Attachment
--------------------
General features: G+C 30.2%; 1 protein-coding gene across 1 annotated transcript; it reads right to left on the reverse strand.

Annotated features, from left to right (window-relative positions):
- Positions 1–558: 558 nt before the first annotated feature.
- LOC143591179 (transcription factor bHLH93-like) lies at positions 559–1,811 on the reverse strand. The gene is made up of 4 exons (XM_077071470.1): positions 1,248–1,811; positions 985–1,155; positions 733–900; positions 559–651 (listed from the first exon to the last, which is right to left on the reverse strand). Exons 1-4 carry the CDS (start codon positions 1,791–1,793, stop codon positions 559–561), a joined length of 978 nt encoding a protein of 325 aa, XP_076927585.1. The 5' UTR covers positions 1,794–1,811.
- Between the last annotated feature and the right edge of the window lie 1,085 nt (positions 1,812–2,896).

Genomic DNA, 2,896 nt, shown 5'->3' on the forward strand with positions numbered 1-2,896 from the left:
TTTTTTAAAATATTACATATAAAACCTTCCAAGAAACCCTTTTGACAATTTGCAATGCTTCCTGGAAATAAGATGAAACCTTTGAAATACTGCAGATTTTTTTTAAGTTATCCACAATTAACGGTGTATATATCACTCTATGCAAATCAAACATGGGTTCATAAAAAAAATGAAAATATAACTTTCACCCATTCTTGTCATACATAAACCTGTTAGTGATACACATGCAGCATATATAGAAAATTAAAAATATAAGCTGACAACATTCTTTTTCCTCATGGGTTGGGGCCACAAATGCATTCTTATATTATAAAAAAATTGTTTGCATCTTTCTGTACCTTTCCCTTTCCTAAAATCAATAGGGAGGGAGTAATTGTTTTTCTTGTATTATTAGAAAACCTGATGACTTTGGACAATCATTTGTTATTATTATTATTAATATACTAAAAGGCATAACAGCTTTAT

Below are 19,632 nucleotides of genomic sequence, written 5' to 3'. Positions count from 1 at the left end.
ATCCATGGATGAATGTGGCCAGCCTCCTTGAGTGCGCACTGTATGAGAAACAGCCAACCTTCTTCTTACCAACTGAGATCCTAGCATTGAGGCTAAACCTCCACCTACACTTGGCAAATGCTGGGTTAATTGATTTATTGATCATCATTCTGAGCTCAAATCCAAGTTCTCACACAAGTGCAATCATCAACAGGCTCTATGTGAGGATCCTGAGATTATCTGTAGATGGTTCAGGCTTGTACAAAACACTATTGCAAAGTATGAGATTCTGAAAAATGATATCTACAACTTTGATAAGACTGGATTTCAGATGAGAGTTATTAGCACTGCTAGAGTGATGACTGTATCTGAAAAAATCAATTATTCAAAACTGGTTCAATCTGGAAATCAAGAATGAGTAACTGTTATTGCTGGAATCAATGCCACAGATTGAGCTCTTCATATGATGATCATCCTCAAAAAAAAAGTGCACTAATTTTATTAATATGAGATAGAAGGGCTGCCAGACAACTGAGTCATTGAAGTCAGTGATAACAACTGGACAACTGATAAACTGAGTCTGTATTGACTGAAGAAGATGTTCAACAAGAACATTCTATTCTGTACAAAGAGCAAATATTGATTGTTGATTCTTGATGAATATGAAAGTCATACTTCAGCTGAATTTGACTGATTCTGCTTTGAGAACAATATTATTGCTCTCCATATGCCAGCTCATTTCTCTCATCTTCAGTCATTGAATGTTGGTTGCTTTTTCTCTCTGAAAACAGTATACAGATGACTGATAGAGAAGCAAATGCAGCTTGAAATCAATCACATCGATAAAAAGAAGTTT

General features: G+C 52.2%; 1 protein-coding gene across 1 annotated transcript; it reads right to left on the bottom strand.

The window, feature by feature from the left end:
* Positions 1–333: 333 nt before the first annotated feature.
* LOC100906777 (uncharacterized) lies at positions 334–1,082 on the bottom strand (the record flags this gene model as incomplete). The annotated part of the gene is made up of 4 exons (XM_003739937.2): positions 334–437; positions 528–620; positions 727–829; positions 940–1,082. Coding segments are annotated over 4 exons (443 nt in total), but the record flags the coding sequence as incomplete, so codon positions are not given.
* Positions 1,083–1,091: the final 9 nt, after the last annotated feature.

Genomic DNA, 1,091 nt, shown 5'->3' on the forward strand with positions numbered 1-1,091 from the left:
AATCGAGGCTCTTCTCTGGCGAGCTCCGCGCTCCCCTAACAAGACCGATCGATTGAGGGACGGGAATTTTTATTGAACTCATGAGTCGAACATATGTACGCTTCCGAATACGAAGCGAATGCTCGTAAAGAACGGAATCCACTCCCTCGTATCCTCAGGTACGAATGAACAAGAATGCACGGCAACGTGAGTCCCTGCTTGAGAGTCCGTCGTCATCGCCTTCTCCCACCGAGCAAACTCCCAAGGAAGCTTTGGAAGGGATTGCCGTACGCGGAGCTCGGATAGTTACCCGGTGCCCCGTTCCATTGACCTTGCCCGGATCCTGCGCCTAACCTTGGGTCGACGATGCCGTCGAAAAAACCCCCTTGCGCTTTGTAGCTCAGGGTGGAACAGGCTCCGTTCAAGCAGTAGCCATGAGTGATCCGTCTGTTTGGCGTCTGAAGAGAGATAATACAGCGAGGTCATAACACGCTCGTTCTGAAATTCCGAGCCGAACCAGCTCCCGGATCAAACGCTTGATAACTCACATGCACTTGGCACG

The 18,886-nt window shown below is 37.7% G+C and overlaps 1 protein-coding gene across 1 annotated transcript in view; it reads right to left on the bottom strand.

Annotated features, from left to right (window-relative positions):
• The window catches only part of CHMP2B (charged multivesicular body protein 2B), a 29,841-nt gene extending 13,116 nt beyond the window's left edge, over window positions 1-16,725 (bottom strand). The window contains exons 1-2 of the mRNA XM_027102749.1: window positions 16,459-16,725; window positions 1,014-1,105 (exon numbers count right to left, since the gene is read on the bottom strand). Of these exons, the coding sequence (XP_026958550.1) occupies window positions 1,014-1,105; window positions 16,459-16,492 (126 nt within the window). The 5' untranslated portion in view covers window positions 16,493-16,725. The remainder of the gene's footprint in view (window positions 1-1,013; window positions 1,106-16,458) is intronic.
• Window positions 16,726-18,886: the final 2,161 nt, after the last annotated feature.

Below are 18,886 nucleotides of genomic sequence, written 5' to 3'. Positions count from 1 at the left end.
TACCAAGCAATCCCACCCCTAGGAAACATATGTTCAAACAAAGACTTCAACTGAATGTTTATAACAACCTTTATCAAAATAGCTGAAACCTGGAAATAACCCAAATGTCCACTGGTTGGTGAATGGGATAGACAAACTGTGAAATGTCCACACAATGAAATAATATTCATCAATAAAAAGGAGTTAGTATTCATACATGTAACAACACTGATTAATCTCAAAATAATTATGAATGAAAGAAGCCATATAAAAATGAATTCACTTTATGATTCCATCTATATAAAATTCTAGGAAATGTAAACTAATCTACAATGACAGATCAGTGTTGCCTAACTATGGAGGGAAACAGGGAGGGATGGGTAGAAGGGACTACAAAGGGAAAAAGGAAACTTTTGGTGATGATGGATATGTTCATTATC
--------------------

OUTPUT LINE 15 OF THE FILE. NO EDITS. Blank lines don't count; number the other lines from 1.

Genomic DNA, 1,091 nt, shown 5'->3' on the forward strand with positions numbered 1-1,091 from the left: